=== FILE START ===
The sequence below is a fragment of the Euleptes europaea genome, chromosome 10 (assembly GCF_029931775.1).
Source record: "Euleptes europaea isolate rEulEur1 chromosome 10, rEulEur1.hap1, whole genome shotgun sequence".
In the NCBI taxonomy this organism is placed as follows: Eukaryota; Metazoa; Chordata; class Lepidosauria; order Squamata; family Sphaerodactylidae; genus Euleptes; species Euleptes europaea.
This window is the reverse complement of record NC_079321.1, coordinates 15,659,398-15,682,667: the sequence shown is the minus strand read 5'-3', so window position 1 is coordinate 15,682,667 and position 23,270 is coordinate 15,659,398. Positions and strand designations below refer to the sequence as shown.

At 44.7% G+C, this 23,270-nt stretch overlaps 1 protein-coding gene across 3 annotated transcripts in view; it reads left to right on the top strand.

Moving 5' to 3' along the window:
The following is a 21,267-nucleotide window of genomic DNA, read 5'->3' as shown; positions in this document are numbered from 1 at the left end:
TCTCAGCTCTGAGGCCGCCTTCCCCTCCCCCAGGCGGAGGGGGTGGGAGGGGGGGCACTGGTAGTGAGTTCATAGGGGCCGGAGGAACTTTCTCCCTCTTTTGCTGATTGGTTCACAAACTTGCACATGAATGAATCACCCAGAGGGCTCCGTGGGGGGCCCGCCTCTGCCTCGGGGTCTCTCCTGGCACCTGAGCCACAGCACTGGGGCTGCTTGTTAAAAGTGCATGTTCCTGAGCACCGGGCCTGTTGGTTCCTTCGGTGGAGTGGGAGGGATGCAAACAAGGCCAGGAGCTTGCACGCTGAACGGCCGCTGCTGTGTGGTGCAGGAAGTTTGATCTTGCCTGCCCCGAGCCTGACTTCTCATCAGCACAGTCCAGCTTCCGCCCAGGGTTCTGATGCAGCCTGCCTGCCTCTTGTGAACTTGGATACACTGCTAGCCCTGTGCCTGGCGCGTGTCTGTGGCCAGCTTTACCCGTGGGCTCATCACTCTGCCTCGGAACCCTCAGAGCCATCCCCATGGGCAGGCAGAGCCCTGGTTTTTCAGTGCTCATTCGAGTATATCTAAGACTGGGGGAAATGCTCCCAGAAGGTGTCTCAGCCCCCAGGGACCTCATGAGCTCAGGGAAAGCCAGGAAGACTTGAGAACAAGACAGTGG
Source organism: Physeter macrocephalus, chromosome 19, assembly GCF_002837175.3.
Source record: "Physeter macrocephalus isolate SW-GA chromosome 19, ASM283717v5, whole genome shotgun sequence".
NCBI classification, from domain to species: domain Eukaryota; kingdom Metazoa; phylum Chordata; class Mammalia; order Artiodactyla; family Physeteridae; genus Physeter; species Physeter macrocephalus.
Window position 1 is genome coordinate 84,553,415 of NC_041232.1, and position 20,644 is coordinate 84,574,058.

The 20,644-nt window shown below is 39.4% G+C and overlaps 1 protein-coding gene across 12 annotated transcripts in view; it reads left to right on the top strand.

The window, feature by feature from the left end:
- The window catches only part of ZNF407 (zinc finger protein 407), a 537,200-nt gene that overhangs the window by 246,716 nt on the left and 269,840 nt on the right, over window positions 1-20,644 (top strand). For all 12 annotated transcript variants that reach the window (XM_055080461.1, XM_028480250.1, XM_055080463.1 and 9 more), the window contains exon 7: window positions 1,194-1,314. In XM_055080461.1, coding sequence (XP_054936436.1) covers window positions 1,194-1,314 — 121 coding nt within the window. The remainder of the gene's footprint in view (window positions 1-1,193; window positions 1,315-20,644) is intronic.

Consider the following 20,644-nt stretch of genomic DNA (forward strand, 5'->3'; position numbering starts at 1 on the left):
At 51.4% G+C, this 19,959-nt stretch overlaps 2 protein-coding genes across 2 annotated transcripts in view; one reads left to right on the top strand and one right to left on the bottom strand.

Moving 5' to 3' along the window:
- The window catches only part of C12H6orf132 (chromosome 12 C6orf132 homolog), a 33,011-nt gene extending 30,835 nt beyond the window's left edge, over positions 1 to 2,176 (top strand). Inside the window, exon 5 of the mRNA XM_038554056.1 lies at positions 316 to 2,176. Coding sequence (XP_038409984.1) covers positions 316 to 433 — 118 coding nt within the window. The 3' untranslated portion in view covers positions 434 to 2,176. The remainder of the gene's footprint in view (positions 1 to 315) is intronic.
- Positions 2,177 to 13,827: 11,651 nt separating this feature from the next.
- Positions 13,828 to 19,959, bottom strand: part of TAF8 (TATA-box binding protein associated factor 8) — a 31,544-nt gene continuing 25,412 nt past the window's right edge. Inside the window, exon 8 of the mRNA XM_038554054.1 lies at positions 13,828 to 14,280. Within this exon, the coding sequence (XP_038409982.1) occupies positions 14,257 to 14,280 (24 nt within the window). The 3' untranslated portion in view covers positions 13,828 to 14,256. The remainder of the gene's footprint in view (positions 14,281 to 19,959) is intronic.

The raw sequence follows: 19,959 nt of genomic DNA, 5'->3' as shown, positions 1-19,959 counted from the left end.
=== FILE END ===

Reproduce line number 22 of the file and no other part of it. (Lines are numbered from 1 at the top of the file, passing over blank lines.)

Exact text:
The raw sequence follows: 19,959 nt of genomic DNA, 5'->3' as shown, positions 1-19,959 counted from the left end.